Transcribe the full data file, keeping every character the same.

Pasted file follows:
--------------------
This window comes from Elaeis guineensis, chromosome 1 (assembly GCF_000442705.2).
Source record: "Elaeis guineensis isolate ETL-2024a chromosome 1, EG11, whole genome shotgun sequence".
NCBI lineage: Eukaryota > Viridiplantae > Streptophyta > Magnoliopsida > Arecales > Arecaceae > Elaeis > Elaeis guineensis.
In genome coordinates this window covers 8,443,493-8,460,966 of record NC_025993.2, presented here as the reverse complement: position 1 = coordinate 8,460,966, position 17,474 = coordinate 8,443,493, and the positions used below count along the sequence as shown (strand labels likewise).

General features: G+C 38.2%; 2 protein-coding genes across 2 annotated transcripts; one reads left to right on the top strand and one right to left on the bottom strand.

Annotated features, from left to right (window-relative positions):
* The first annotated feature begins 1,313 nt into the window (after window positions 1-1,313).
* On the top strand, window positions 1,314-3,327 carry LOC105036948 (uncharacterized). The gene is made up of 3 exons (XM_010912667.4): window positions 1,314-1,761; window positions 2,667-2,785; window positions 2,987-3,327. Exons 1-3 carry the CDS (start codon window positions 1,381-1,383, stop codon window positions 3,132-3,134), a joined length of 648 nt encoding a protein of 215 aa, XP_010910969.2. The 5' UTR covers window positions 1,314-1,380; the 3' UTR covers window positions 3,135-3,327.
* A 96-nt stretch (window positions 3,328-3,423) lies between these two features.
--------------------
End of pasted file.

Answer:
This window comes from Elaeis guineensis, chromosome 1 (assembly GCF_000442705.2).
Source record: "Elaeis guineensis isolate ETL-2024a chromosome 1, EG11, whole genome shotgun sequence".
NCBI lineage: Eukaryota > Viridiplantae > Streptophyta > Magnoliopsida > Arecales > Arecaceae > Elaeis > Elaeis guineensis.
In genome coordinates this window covers 8,443,493-8,460,966 of record NC_025993.2, presented here as the reverse complement: position 1 = coordinate 8,460,966, position 17,474 = coordinate 8,443,493, and the positions used below count along the sequence as shown (strand labels likewise).

General features: G+C 38.2%; 2 protein-coding genes across 2 annotated transcripts; one reads left to right on the top strand and one right to left on the bottom strand.

Annotated features, from left to right (window-relative positions):
* The first annotated feature begins 1,313 nt into the window (after window positions 1-1,313).
* On the top strand, window positions 1,314-3,327 carry LOC105036948 (uncharacterized). The gene is made up of 3 exons (XM_010912667.4): window positions 1,314-1,761; window positions 2,667-2,785; window positions 2,987-3,327. Exons 1-3 carry the CDS (start codon window positions 1,381-1,383, stop codon window positions 3,132-3,134), a joined length of 648 nt encoding a protein of 215 aa, XP_010910969.2. The 5' UTR covers window positions 1,314-1,380; the 3' UTR covers window positions 3,135-3,327.
* A 96-nt stretch (window positions 3,328-3,423) lies between these two features.